Over the weekend I did some baking for this
week, but not the usual Christmas goodies. First up was a batch of sesame bagels. These are 1/2 whole wheat, and we like to eat them for breakfast with a bit of ham and cheese.
Rising in the background are some "special" buns. This recipe started out as "Finnish Cardamom Loaf" and has morphed into these yummy buns with half white and half whole wheat flour flavoured with cardamom and containing a small carton of glazed fruit peel. For some reason these yeast buns take
a terrifically long time to rise, usually two or three hours. I don't have a clue why that is. I used to put the fruit peel into the dough when the breadmaker reached the "add" stage. Now I knead it into the dough when it is removed from the breadmaker. That seems to shorten the rising time a little bit.
Next up is a batch of three coffee tins of "Heirloom Boston Brown Bread" from the More with Less Cookbook. There's no fat or sugar in this recipe. Just whole wheat, yogurt (supposed to be buttermilk), baking soda, raisins and dark molasses. Makes a lovely, healthy snack, with a bit of cheese or some cream cheese and jam. Those are the finished "special" buns on the right.
Did you ever have one of those dracaenas we call "corn plants" bloom? The first time this plant bloomed I was astonished! I didn't know they ever did that. This is the second bloom for this plant in the last eight years. The flowers are not impressive, but at night they put out lots of aroma which I find irritating. We've moved this plant to the sewing/computer room for now. We needed the extra space in the living room for the Christmas tree, and that puts the evening perfume away from where we are sitting reading.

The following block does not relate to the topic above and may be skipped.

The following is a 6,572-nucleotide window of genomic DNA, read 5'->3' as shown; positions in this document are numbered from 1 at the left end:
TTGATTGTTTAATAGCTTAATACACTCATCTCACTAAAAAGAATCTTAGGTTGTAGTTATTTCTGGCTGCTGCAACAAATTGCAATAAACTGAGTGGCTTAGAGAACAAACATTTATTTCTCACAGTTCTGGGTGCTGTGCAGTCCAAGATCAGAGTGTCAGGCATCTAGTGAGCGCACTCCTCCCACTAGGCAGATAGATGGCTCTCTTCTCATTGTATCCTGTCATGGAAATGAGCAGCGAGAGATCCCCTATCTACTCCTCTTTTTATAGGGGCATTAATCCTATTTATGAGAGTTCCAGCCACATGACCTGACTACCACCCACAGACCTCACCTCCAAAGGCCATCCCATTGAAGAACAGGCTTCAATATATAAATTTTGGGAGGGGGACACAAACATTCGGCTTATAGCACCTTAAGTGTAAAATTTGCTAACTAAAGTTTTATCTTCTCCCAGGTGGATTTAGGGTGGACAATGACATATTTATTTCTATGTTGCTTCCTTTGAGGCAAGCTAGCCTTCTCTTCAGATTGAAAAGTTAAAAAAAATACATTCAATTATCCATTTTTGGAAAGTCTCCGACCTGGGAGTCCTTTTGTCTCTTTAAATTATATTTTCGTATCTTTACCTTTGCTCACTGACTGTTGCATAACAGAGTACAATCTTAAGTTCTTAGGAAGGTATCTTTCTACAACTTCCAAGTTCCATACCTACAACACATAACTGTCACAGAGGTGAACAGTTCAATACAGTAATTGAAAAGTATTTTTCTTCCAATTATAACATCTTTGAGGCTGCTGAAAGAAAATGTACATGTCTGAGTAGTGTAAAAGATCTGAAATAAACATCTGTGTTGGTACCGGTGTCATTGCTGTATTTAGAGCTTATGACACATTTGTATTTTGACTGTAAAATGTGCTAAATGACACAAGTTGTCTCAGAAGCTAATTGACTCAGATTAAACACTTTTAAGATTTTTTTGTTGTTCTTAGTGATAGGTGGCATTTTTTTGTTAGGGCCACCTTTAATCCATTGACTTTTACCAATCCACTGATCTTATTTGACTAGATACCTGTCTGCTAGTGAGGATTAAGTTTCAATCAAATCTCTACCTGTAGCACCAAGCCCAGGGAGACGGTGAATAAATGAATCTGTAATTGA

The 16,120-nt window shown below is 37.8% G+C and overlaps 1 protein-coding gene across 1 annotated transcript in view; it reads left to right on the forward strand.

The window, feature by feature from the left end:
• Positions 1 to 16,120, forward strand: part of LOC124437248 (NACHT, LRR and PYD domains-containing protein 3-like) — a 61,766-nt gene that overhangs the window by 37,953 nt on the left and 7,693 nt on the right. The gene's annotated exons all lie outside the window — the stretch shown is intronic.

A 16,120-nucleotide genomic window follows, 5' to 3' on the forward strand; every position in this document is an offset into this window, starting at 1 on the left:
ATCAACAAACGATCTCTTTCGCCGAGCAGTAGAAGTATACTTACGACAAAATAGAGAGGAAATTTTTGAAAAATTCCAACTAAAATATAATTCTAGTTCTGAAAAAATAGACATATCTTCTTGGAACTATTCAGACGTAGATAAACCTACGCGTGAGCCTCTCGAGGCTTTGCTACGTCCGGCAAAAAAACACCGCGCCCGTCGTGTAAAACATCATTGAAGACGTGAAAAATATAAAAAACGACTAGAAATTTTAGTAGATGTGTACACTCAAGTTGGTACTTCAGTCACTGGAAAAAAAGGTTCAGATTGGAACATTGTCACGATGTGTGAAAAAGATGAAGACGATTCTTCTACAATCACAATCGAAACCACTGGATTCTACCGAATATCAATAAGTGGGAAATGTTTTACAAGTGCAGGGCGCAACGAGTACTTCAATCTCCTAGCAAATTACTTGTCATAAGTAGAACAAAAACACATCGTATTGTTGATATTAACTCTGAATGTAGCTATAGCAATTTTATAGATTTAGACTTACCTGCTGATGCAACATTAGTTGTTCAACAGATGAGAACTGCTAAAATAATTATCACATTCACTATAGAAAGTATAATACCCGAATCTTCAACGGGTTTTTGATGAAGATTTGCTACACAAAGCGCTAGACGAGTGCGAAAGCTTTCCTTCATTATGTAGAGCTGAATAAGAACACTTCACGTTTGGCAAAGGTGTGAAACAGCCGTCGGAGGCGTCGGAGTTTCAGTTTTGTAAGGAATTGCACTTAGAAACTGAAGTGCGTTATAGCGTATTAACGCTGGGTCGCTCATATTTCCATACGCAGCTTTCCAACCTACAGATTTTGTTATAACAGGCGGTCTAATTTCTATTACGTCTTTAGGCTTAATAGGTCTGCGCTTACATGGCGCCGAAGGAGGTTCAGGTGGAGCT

We have another one of these "corn plants" in the bedroom, and that one doesn't bloom, but sprouts new plants from the roots in the pot.
These plants keep growing taller and taller, until they begin to fall over, or take over the space where they are. Then I take a big, sharp knife and chop through the stem a foot or two down from the top. The bottom of the plant is discarded, the top dipped into "stimroot" and replanted in some fresh soil. It's as if the plant doesn't even know it's been hacked off. It stays as fresh looking as ever and just grows upward again. They are very easy house plants and don't mind having less than full sunlight. I water them about once a week in the summer and once in two weeks in the winter: about 4 cups of water with a little bit of fertilizer, and they're perfectly happy to provide greenery inside year round.